The reverse cumulative plot (Figure 9A) shows an abrupt shift in the binding free energy corresponding to an equilibration time of approximately 1 ns. Subsequent examination of the error bounds returned by the UWHAM (Tan et al., 2012) procedure, revealed that without the equilibration data bias introduced by the binding energy data collected at times prior to 1 ns, the uncertainty in the computed binding free energy was so large (on the order of 1000 kcal/mol) as to make the results meaningless.
It was eventually established that the failure in obtaining a reasonable binding free energy estimate was due in this case to the choice of the λ schedule, which lacked sufficient intermediate λ values between 0.1 and 0.4 to ensure sufficient ensemble “overlap” of adjacent alchemical states (Klimovich et al., 2015). Specifically, after some equilibration, for λ < 0.1 all of the binding energy values clustered around the maximum value umax [see Equation (5)], which were not observed in any of the other λ states. As a result, the UWHAM multi-state maximum likelihood function (Tan et al., 2012) lacked a well-defined maximum corresponding to the binding free energy profile. This problem had not been apparent when unequilibrated data at the beginning of the simulation, which contained a small amount of binding energy data bridging alchemical states across λ = 0.1, was included in the estimate, resulting in a forward cumulative convergence plot not clearly out of the ordinary.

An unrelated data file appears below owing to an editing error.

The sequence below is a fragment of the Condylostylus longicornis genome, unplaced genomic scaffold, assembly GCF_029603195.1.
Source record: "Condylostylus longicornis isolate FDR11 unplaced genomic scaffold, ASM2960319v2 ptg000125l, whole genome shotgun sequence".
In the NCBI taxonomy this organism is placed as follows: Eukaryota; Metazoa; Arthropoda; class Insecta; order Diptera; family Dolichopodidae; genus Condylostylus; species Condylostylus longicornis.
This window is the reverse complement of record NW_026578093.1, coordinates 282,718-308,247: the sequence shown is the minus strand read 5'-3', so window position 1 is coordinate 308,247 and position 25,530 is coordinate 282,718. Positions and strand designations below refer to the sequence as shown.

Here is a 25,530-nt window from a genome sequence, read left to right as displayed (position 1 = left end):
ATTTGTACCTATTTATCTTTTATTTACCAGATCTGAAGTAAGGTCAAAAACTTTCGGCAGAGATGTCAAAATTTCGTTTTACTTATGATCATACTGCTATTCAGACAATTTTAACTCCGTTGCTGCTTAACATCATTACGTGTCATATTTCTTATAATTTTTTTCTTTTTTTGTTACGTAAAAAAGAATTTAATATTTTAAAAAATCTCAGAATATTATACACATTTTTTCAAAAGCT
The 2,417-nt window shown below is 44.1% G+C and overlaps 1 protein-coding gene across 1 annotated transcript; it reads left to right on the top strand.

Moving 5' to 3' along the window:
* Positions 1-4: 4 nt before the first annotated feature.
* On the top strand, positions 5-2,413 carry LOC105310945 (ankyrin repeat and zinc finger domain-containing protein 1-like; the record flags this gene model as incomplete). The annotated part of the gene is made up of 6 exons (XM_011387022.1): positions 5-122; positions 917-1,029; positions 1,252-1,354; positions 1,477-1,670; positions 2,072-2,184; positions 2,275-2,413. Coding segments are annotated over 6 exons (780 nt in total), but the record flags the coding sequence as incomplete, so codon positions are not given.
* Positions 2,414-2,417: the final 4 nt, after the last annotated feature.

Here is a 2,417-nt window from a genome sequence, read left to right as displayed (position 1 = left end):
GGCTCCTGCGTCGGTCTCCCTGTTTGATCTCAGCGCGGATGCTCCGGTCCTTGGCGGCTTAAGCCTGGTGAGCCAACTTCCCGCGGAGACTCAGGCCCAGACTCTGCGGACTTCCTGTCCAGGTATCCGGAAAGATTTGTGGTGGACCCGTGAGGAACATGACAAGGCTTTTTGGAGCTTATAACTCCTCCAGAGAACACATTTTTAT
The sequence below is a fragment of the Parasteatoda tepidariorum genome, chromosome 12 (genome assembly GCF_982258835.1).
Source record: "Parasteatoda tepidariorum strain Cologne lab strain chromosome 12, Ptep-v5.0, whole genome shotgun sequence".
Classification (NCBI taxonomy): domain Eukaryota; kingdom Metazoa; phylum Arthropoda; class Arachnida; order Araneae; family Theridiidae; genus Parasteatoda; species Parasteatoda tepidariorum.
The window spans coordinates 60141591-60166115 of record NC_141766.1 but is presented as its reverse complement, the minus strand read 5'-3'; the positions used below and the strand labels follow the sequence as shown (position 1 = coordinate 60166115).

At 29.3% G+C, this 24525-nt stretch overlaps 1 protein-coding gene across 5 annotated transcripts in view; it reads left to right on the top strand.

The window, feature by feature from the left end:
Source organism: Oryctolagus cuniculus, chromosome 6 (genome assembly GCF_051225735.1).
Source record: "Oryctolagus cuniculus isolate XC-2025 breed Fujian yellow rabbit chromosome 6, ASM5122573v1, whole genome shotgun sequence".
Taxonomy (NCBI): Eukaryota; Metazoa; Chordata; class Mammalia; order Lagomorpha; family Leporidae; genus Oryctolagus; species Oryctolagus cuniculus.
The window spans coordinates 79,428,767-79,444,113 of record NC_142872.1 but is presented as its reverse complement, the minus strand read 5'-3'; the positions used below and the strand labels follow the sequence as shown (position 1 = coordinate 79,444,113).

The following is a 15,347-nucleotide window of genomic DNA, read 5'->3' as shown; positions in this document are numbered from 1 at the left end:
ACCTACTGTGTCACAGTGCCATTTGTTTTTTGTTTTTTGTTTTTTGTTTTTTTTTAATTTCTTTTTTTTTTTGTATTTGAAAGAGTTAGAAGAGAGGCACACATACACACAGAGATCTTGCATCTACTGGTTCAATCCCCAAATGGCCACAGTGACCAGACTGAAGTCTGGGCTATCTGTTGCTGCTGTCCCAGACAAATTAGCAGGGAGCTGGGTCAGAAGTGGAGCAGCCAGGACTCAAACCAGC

As a result of this assessment, we modified the λ scheduled to insert intermediate λ states between 0.1 and 0.4 more likely to sample both large and smaller binding energy values. This resulted in binding free energy estimates with reasonable error bounds when analyzed with both forward and reverse cumulative plots (Figures 9C,D).
This experience highlights the need for careful examination of equilibration artifacts and error bounds when assessing the results of alchemical binding free energy calculations. Clearly, in this case, the choices of simulation length and λ schedule tuned for small-molecule binding were not suitable for the modeling of the binding of the larger peptides studied here. The optimized λ schedule addressed the requirement of a suitable, unbroken, thermodynamic path between the coupled and uncoupled states of the complex and enabled the assessment of equilibration bias in the binding free energy estimates. However it did not guarantee convergence of the binding free energy estimates when these are affected by challenges of a different nature, as the following example illustrates.
One of aims in this work had been to study the thermodynamic factors that favor the binding of the cyclic wild-type peptide over the linear one, H-SKIDNLD-OH (Tsiang et al., 2009; Rhodes et al., 2011) (Figure 10). However, we were unable to obtain a converged binding free energy for the linear form of the wild-type peptide (H-SKIDNLD-OH). As shown in Figure 4, the reverse cumulative plot for the complex with this peptide does not show a plateau, indicating that the system was still in the equilibration phase up until the longest simulation time considered. Lack of convergence is confirmed by the forward cumulative plot including all of the binding energy samples (Figure 11A).
Figure 10. Key interactions observed in the conformational ensemble at low binding energies (around −120 kcal/mol) of the complex of HIV integrase with the linear peptide. Notable differences relative to the complexes with the cyclic peptides include the participation of Asp369 with α2 helix residues of HIV integrase.
Figure 11. (A) Forward cumulative plot and (B) histogram of the binding energy distribution at λ = 1 and temperature = 300 K for the complex of HIV integrase with the linear peptide.